Marina Grzinic on Tue, 15 Aug 2000 08:48:11 +0200

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Syndicate: Grzinic FWD:Review of The Robot in the Garden - Rhizom

Dear Syndalists, 
Here is the review of the Robot in the Garden (MIT PRESS, 
2000) edited by Ken Goldberg.
Have a look!
Rhizome is the primary site for dialogue on net art:Review of 
"The Robot in the Garden" by Eugene Thacker (eugenethacker@HOTMAIL.COM)8.7.2000 
of the common dissatisfactions with interactivity on the Web isthat 
telepresence is not, well, presence. Certainly some of the moreinteresting 
new media projects have deconstructed our assumptionsconcerning presence and 
the sense of "really" being there. But, whenit comes down to it, 
we are faced with the experience that you and Iin our separate 
computer-hovels chatting over CU-SeeMe, is not thesame as you and I having 
drinks in a cozy bar. This difference hasprompted talk of a qualitative 
difference between two essentiallydifferent modes of communication and 
interaction, each contingent upona variety of factors (technology, class, 
cultural difference, race,geography, language, etc.). The "noise" 
that often comes through isnot just technical, but can also be 
social.Part of the problem of computer-mediated communication has to do 
withthe status of the body in the interaction--or rather, the state 
of"embodiment." We all want our communication and interactions to 
be astransparent as possible, and there is a sense in which 
physicalpresence plays an important part in giving us that feeling 
ofauthenticity, of transparency. But how do we address the importance 
ofembodiment when dealing with technologies such as the Web?This is 
one of the main questions in Ken Goldberg's new anthology,"The Robot in 
the Garden: Telerobotics and Telepistemology in the Ageof the Internet" 
(MIT Press, 2000) Using the term "telepistemology" totalk about 
how knowledge is transmitted, produced, and circulated onthe net, Goldberg 
has assembled a collection of different perspectiveson tele- robotics, as 
both a technological and a culturalissue. Roughly divided into three 
sections (the philosophy oftelepistemology, tele-robotic art, and the 
engineering oftele-robotics), "The Robot in the Garden" covers a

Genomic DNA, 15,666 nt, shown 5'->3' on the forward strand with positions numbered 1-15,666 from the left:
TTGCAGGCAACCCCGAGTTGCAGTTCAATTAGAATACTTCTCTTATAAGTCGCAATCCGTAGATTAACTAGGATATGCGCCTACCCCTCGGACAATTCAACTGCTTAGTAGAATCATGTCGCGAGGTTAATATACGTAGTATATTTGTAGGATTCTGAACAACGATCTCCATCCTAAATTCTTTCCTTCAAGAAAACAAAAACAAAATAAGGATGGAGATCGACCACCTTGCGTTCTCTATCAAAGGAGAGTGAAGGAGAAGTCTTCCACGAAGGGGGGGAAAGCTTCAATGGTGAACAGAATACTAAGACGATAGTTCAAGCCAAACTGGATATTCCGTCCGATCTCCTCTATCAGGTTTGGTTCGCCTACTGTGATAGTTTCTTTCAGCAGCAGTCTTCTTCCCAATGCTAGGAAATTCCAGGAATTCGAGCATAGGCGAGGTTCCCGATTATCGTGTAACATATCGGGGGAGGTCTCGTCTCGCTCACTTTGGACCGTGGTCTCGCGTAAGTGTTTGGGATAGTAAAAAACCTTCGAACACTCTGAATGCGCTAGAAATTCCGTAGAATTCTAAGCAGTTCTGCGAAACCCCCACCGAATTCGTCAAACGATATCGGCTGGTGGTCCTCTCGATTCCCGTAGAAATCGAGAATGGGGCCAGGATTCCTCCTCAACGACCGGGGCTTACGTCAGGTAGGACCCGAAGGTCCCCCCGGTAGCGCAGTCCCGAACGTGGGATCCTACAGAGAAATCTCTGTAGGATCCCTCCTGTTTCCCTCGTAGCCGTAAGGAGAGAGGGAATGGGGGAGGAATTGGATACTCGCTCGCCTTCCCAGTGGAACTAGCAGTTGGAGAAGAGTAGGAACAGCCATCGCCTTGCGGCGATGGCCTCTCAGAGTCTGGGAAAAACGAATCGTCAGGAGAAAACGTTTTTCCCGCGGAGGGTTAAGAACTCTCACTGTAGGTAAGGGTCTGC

wide range ofmaterial, from Thomas Campanella's essay on webcams, to Martin 
Jay'sessay on time-delay and light-speed, to art- based 
"dialogicaltelepresence" (Eduardo Kac's term), to the engineering 
oftele-robotics interfaces in the essay by Michael Idinopulos. Eachpiece 
brings up, from its own perspective, the issue of how theintersection of 
communication and control can produce forms ofknowledge, agency, 
authenticity, and meaningful interaction.While the various essays are 
interesting on their own, "The Robot inthe Garden" is strongest 
when essays are linked together. Forinstance, philosopher Hubert Dreyfus' 
accounts of phenomenologicalapproaches to cognition (opposed to Descartes' 
classical dividebetween mind and body) forms a strong foundation for John 
Canny andEric Paulos' essay on the design of unique, 
"tele-embodied" systemsfor human-to-human tele- robotic 
interaction. Similarly, artist andcritic Marina Grzinic's elaboration of 
net-based time-delay andBenjamin's notion of "aura" forms an 
interesting dialogue to AlbertBorgmann's sharp distinctions between 
"promixal" or real space and"mediated" 
space.Blake Hannaford's history of telerobotics is perhaps the 
mostfascinating piece in the collection. It supplements the 
book'sphilosophical reflections with hard, technical details. 
Hannaford'sdiscussion of tele-robotics research in terms of energetics 
transfer,time-delay, degree of control, and system stability takes 
oninteresting resonances when considered in political terms. 
LevManovich's essay is similar, especially when he discusses 
telepresencenot as image- deception but as "acting over distance. In 
real time."For Manovich, telepresence is actually about the negation of 
presence,or better, the banalization of presence: "the essence of 
telepresenceis that it is antipresence. I don't have to be physically 
present in alocation to affect reality at this 
location."Although "The Robot in the Garden" does not 
contain texts on specificreal-world uses of tele-robotic technology (for 
instance, the MarsSojourner, hazardous waste sites, deep-sea excavation, or 
tele-roboticsurgery; most of the examples come from art), it does 
provideimportant epistemological questions for understanding this 
latestaddition to Web technology, showing how the cultural and 
thetechnological are both implicated in the ambiguities